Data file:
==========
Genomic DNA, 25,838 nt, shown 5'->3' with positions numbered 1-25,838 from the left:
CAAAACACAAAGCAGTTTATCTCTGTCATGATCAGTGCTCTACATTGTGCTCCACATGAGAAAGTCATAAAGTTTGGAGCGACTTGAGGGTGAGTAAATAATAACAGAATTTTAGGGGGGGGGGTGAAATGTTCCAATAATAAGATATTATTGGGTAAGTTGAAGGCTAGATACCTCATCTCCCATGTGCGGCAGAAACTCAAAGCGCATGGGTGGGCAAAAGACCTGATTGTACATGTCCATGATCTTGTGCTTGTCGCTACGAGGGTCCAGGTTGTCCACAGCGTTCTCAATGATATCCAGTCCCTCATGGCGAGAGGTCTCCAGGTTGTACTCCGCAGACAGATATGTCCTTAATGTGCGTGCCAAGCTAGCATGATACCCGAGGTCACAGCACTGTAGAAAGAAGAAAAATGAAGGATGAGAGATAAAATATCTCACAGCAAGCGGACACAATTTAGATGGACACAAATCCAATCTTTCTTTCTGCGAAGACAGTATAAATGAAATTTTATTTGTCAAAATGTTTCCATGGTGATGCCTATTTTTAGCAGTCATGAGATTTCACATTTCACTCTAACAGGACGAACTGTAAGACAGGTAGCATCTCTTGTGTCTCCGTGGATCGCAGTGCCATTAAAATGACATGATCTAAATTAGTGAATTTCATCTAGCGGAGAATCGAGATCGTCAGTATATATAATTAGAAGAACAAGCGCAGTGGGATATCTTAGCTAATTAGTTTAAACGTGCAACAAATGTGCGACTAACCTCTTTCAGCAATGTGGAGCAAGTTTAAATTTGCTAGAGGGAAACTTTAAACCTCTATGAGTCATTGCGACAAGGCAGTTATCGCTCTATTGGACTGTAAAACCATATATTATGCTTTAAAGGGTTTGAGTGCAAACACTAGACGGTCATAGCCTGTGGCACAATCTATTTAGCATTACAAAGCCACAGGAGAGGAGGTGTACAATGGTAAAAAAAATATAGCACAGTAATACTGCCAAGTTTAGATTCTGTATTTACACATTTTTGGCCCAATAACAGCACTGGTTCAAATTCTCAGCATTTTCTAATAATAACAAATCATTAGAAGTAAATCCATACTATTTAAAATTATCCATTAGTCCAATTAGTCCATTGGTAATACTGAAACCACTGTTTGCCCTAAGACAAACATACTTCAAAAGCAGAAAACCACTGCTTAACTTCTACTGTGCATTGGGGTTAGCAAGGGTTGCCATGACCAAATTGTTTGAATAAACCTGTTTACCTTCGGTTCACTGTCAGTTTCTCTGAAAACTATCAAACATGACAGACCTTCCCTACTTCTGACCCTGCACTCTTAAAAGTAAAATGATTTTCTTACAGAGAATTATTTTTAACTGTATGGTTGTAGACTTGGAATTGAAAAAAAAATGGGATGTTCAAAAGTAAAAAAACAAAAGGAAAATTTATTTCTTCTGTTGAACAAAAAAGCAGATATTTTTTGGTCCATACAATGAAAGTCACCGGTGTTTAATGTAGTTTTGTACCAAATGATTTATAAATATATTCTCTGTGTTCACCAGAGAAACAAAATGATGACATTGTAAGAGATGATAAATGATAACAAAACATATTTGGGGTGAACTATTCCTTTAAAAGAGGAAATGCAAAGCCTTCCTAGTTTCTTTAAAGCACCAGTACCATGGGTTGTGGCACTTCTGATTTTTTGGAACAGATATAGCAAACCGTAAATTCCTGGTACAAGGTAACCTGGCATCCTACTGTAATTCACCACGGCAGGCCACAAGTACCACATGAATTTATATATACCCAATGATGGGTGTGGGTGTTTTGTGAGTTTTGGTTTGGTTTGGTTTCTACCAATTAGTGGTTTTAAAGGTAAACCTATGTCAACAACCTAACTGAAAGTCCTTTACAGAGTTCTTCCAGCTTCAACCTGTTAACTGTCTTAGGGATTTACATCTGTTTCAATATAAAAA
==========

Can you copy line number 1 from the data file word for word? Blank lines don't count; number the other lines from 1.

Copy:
Genomic DNA, 25,838 nt, shown 5'->3' with positions numbered 1-25,838 from the left: